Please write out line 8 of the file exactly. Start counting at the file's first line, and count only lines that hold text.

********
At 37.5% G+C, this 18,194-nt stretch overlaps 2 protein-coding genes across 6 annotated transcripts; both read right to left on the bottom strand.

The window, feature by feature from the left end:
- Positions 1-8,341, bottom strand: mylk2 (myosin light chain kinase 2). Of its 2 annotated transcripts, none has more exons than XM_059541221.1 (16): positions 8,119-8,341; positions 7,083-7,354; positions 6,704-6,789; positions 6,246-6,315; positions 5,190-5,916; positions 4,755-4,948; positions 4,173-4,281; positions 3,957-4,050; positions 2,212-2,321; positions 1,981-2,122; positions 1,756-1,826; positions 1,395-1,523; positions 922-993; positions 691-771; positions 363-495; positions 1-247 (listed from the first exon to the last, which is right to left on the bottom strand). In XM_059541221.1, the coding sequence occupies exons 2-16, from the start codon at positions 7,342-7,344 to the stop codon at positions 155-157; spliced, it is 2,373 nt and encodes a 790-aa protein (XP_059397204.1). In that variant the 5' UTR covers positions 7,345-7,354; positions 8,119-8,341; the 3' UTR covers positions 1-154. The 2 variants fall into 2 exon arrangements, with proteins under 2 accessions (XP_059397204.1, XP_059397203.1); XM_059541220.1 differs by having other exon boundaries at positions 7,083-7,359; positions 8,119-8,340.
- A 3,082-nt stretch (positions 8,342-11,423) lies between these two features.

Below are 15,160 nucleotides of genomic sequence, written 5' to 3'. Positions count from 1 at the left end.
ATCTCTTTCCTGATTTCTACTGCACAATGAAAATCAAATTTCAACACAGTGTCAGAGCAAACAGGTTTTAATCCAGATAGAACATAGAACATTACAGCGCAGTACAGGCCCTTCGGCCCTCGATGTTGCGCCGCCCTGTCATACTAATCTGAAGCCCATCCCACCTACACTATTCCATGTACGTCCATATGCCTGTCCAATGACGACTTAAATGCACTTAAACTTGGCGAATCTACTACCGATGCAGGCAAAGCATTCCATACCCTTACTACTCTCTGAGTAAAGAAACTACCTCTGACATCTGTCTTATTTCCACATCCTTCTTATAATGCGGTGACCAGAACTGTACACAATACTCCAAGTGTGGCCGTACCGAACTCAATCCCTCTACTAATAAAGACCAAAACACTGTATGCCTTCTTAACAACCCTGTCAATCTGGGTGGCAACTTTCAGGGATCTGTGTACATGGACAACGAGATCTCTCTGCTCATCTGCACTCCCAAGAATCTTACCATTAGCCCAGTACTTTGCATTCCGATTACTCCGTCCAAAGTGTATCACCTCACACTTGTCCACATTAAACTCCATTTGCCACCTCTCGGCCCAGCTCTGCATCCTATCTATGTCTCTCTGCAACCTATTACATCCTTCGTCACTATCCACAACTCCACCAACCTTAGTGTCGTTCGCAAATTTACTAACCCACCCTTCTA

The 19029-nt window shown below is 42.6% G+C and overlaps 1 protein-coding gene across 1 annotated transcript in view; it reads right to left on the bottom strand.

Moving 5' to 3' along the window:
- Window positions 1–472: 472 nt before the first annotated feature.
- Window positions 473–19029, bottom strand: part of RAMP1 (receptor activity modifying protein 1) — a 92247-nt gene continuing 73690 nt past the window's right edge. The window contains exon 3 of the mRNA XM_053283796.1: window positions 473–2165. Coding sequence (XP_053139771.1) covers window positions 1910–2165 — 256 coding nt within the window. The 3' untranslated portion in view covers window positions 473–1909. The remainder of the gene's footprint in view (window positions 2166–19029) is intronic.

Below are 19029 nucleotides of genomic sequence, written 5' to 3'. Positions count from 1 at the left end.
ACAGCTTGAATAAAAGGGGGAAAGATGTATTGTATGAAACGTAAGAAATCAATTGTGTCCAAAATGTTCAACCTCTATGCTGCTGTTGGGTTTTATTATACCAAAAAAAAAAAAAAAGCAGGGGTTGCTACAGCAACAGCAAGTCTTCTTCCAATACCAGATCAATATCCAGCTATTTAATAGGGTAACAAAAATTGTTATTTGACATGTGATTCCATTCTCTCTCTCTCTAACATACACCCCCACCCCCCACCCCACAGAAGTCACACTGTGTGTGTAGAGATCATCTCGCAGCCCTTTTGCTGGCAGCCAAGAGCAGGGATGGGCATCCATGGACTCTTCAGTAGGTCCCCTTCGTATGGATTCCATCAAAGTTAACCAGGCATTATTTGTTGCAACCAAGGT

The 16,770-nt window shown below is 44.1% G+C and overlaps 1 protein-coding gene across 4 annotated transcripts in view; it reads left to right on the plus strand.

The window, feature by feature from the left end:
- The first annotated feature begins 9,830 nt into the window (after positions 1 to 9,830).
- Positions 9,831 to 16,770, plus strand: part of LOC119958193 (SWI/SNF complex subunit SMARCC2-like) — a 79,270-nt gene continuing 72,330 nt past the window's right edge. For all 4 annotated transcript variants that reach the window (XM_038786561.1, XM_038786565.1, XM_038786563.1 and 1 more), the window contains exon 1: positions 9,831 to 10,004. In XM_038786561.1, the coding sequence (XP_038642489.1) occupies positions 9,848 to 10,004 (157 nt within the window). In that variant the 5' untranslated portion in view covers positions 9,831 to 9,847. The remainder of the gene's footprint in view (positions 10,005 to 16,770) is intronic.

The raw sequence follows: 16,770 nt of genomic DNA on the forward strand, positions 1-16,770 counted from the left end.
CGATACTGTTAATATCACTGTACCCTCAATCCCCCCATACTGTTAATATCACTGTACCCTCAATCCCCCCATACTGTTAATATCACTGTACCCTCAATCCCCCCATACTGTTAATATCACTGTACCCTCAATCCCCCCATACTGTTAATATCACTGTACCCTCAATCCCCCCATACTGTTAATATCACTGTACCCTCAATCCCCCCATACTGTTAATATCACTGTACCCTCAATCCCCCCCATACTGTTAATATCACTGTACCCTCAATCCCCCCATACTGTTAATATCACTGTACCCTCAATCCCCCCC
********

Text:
Moving 5' to 3' along the window: